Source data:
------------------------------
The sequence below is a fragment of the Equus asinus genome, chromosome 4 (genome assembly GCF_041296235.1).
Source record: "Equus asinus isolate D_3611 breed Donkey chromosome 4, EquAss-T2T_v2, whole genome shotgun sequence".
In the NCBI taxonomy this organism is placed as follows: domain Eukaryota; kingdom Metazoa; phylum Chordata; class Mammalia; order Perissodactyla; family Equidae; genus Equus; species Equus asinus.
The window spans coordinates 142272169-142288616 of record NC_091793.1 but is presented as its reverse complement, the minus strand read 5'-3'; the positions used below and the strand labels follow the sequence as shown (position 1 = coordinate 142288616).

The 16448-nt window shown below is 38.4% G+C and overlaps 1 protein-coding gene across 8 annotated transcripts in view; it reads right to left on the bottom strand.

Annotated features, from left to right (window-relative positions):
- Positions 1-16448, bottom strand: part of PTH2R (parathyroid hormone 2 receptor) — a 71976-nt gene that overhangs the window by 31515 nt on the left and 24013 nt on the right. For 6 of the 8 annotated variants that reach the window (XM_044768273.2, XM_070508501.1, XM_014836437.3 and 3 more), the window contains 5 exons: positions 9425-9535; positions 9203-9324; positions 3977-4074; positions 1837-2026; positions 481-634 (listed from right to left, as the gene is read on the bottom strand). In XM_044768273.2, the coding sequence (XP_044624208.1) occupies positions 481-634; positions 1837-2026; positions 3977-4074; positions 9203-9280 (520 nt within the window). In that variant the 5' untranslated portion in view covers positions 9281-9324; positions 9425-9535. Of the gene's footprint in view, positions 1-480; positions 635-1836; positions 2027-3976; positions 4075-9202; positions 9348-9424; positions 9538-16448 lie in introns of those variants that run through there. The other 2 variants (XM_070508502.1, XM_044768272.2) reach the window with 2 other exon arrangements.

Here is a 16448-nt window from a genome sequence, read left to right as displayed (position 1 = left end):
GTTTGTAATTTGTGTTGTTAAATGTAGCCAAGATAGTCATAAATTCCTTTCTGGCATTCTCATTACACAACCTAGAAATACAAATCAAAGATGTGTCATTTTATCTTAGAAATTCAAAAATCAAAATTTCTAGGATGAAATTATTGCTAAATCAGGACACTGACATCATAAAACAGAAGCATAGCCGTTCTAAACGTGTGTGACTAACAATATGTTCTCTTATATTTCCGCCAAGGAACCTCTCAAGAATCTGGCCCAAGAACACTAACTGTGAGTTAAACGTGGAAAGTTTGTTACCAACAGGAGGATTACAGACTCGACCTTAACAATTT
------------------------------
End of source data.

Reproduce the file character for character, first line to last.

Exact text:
The sequence below is a fragment of the Equus asinus genome, chromosome 4 (genome assembly GCF_041296235.1).
Source record: "Equus asinus isolate D_3611 breed Donkey chromosome 4, EquAss-T2T_v2, whole genome shotgun sequence".
In the NCBI taxonomy this organism is placed as follows: domain Eukaryota; kingdom Metazoa; phylum Chordata; class Mammalia; order Perissodactyla; family Equidae; genus Equus; species Equus asinus.
The window spans coordinates 142272169-142288616 of record NC_091793.1 but is presented as its reverse complement, the minus strand read 5'-3'; the positions used below and the strand labels follow the sequence as shown (position 1 = coordinate 142288616).

The 16448-nt window shown below is 38.4% G+C and overlaps 1 protein-coding gene across 8 annotated transcripts in view; it reads right to left on the bottom strand.

Annotated features, from left to right (window-relative positions):
- Positions 1-16448, bottom strand: part of PTH2R (parathyroid hormone 2 receptor) — a 71976-nt gene that overhangs the window by 31515 nt on the left and 24013 nt on the right. For 6 of the 8 annotated variants that reach the window (XM_044768273.2, XM_070508501.1, XM_014836437.3 and 3 more), the window contains 5 exons: positions 9425-9535; positions 9203-9324; positions 3977-4074; positions 1837-2026; positions 481-634 (listed from right to left, as the gene is read on the bottom strand). In XM_044768273.2, the coding sequence (XP_044624208.1) occupies positions 481-634; positions 1837-2026; positions 3977-4074; positions 9203-9280 (520 nt within the window). In that variant the 5' untranslated portion in view covers positions 9281-9324; positions 9425-9535. Of the gene's footprint in view, positions 1-480; positions 635-1836; positions 2027-3976; positions 4075-9202; positions 9348-9424; positions 9538-16448 lie in introns of those variants that run through there. The other 2 variants (XM_070508502.1, XM_044768272.2) reach the window with 2 other exon arrangements.

Here is a 16448-nt window from a genome sequence, read left to right as displayed (position 1 = left end):
GTTTGTAATTTGTGTTGTTAAATGTAGCCAAGATAGTCATAAATTCCTTTCTGGCATTCTCATTACACAACCTAGAAATACAAATCAAAGATGTGTCATTTTATCTTAGAAATTCAAAAATCAAAATTTCTAGGATGAAATTATTGCTAAATCAGGACACTGACATCATAAAACAGAAGCATAGCCGTTCTAAACGTGTGTGACTAACAATATGTTCTCTTATATTTCCGCCAAGGAACCTCTCAAGAATCTGGCCCAAGAACACTAACTGTGAGTTAAACGTGGAAAGTTTGTTACCAACAGGAGGATTACAGACTCGACCTTAACAATTT